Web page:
Potential Alcohol

December 18, 2009

The fermentation equation:
C6H12O6 -> 2 C2H5OH + 2 CO2
Fermentation converts sugar into alcohol and carbon dioxide. In my last post, I talked CO2, so I’m going to focus a little more on the creation of alcohol in this post.

The yeast will eat sugar, fructose, corn sugar, or honey to create alcohol. These types of sugars, when added to water, make water become thicker. There is a device called a hydrometer that can be placed in the solution. The thicker the solution, the more the hydrometer rises, and it sinks the thinner the solution is. Water will measure in at 1.000, and a finished dry wine will be a little less than that. This measurement is called Specific Gravity, often noted as SG.

So at the beginning, before yeast is added to the batch, a sample is taken in which the sugar content is found with an SG measurement. There are tables that then say for a given SG at a particular temperature, the yeast’s potential to convert sugar to alcohol will be x amount. This is important because it allows the brewer to know how strong of a drink it will become.

Further tests can be taken to know when the drink is done fermenting, as there will be no more sugar remaining. Also, sometimes the yeast quit working for a little bit, at which point it is “stuck”. Doing the test allows the brewer to recognize this problem and modify it.

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12 Responses to “Potential Alcohol”


  1. […] Test the sugar amount in the juice using a hydrometer to determine the alcohol potential. […]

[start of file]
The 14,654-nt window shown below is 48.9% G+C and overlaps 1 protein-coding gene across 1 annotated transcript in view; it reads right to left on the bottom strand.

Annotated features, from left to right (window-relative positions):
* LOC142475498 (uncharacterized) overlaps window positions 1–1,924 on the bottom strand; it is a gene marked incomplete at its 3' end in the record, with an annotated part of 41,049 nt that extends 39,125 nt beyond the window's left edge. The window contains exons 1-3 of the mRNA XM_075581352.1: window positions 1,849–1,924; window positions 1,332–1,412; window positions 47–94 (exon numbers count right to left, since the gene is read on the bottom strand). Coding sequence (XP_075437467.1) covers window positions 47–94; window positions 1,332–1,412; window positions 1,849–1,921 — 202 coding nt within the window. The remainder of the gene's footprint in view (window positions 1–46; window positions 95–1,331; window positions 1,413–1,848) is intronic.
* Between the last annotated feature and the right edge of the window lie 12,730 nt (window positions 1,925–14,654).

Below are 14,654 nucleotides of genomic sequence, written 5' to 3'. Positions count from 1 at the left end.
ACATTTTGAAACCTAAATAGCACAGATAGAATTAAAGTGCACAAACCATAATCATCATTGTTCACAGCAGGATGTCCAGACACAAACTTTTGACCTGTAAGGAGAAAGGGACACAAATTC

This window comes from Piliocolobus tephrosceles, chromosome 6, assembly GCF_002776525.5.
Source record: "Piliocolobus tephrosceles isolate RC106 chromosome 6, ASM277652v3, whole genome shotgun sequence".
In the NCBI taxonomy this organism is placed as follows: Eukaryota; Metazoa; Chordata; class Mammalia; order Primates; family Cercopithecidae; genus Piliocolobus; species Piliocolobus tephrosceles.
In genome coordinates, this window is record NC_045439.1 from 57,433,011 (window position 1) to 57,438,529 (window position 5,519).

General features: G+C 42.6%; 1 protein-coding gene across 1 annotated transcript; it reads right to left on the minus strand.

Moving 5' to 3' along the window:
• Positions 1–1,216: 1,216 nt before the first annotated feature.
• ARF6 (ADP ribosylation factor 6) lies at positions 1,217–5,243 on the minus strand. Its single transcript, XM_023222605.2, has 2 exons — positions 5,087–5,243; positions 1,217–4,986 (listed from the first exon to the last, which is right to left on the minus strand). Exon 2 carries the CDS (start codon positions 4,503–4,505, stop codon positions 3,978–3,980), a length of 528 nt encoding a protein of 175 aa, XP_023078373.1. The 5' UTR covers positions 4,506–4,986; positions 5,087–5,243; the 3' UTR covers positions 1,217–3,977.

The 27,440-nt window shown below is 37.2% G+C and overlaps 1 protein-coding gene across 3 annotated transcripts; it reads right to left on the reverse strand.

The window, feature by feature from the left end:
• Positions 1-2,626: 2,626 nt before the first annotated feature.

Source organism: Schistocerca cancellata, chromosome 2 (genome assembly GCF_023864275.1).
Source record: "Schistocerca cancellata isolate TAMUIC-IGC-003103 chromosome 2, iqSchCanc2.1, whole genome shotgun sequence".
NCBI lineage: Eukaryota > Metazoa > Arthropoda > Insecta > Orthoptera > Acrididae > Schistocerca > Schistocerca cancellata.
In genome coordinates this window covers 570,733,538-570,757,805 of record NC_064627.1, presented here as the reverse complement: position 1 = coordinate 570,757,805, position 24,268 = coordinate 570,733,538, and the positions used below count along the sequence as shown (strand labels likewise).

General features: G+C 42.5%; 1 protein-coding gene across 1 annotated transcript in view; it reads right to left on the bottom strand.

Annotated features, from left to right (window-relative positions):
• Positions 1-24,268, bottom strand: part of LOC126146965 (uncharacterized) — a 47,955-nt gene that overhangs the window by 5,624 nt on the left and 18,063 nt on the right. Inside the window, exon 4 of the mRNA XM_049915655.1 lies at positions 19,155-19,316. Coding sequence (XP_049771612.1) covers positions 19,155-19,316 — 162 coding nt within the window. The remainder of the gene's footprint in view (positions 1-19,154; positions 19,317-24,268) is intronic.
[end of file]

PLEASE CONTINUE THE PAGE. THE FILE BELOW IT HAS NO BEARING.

2. […] sugar differences were evident, too, as a blend of the two kinds of apples’ juices resulted in 1.040 SG, where as the store bought apples’ juice alone was 1.050 SG. While it was more expensive, the […]


  3. […] it fresh that it was inferior juice to the Gravenstein apples I picked the week before. While the sugar content was decent, I had to add acid to it, and it just didn’t taste as good raw. I would have to call these apples […]


  4. […] needs just a little tiny bit of juice to accomplish what a hydrometer can do, which is to test the amount of sugar in the juice to figure out how much potential alcohol the juice could ferment. With a little bit of juice in the […]


  5. […] removed the table tracking the specific gravity. I believe if I was a large wine maker doing up 50 gallons or more a batch, I would be monitoring […]


  6. […] are a few odd things here and there that don’t jive. For instance, he has a sugar to potential alcohol chart in the back of the book. When I compare it to any other chart I have found, it turns out low. […]


  7. […] who bottles, the method used is bottle conditioning. When the beer, wine, cider, etc is dry and has little to no remaining sugar left in it, leaving a specific gravity of about 1.005 or lower. From there, the product is dosed with a small […]


  8. […] peaches had decent sugar content at about 1.055 SG, which would be about 7% ABV as is. I will raise that to a more stable 12% by […]


  9. […] start fermenting. I doubt it since it is being refrigerated, but his concerns are justified as the sugar reading I took on it measured 1.035 SG. A dry cider is less than 1.005 SG, and a sweet tasting cider will […]

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